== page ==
….because almost all of today's Irving press is trash.
The only story worth reading is on A1 “Senior officer tried to hush up visit to Oland death scene, court told” Of course. This is Canada. Somebody in a wealthy family is accused of a crime – and officials intervene to mess up the case. The lesson is clear. Kill only poor people. Then Harper gets really tough.
The editorial cartoon has a picture of the world. It's called contagion. An arrow points to East Africa labelled Ebola. Another points to the Middle East with the label ISIS. A political cartoon should give people a jolt. It should not simply agree with standard propaganda and prejudice. A much better label for the Middle East contagion would have have been U.S. (and possibly Britain).
Three of the four commentaries are worth reading. The other isn't a commentary at all. Brian Cormier doesn't like people who take bits of food from his plate. Who bloody cares? Cormier lists himself as a communications specialist. He needs another course in it. The one that says you need to have something to communicate.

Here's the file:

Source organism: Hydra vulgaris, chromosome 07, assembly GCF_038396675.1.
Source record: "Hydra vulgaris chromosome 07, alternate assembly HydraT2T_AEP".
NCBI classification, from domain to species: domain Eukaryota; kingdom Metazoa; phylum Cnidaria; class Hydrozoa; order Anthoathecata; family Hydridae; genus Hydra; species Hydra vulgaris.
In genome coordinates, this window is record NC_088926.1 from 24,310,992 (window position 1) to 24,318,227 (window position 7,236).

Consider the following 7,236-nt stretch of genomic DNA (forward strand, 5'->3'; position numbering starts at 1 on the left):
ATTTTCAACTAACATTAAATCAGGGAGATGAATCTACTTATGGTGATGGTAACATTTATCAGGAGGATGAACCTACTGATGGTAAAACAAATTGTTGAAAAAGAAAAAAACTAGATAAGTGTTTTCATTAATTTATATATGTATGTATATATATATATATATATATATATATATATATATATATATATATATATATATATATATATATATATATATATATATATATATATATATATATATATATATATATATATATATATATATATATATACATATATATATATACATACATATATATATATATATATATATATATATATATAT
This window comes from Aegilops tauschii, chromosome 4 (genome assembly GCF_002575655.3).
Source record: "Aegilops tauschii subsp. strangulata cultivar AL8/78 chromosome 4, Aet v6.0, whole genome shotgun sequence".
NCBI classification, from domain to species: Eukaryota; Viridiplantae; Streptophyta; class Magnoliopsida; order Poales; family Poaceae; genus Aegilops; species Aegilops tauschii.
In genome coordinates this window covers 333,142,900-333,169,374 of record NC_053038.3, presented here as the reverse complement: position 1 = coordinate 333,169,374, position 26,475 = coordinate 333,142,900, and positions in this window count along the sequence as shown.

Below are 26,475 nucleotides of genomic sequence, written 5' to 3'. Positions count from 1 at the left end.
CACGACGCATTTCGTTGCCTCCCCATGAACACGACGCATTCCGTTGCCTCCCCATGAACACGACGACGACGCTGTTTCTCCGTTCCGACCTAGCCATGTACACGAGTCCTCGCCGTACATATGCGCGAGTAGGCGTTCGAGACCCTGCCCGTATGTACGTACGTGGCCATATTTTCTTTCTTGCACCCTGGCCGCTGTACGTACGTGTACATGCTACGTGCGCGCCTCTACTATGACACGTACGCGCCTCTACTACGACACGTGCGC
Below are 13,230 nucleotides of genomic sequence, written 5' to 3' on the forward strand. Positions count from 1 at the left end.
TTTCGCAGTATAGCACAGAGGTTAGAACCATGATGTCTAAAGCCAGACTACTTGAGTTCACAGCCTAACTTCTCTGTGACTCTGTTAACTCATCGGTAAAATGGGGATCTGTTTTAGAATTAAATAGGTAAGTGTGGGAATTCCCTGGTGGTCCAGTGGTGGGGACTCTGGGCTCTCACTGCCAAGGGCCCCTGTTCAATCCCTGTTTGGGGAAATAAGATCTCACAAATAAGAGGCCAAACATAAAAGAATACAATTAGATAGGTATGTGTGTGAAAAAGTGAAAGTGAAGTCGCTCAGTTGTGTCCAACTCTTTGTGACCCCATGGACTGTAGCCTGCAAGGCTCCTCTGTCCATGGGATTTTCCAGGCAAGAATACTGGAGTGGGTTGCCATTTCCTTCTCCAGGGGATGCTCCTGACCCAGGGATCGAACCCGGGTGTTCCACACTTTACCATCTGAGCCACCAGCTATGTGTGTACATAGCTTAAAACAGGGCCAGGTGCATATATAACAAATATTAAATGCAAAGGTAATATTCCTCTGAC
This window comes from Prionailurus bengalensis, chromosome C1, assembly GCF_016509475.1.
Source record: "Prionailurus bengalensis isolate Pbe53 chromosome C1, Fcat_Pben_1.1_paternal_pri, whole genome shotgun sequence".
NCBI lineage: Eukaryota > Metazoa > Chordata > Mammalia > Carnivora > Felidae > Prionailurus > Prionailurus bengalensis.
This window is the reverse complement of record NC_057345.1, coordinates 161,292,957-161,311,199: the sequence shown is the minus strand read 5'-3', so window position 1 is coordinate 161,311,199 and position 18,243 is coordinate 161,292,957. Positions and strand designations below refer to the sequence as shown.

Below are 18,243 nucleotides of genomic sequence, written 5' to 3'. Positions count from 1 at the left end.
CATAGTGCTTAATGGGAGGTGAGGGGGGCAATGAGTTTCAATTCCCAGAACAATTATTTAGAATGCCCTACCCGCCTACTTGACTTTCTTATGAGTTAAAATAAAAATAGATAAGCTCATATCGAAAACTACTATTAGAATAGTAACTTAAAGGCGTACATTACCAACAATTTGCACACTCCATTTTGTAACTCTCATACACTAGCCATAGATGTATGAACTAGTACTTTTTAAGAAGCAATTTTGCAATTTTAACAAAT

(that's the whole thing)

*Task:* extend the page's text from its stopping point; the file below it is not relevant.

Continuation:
Alec Bruce has a very thoughtful commentary on the NDP, and its recent slide in the polls. I would add just a point to his analysis. The NDP is the only party which enters a Canadian election with all the major, private news media opposed to it, and offering their constant propaganda. As a result, Canadians have no idea of the problems this country is facing. The reaction of the NDP from its origin over fifty years ago was to move further and further to the centre.
I can remember furiously arguing this with David Lewis over supper. (He was then leader of the party – and a brilliant man). His case was that its ancestor party, the CCF, could not raise money to fight a campaign, and it would never have the sort of money only the wealthy can give. It needed union support – and they wouldn't give it unless the party moved to the centre. (Incidentally, the bagman for New Brunswick – a man I personally liked very much – was Romeo Leblanc. His main job was to get money from you know who.)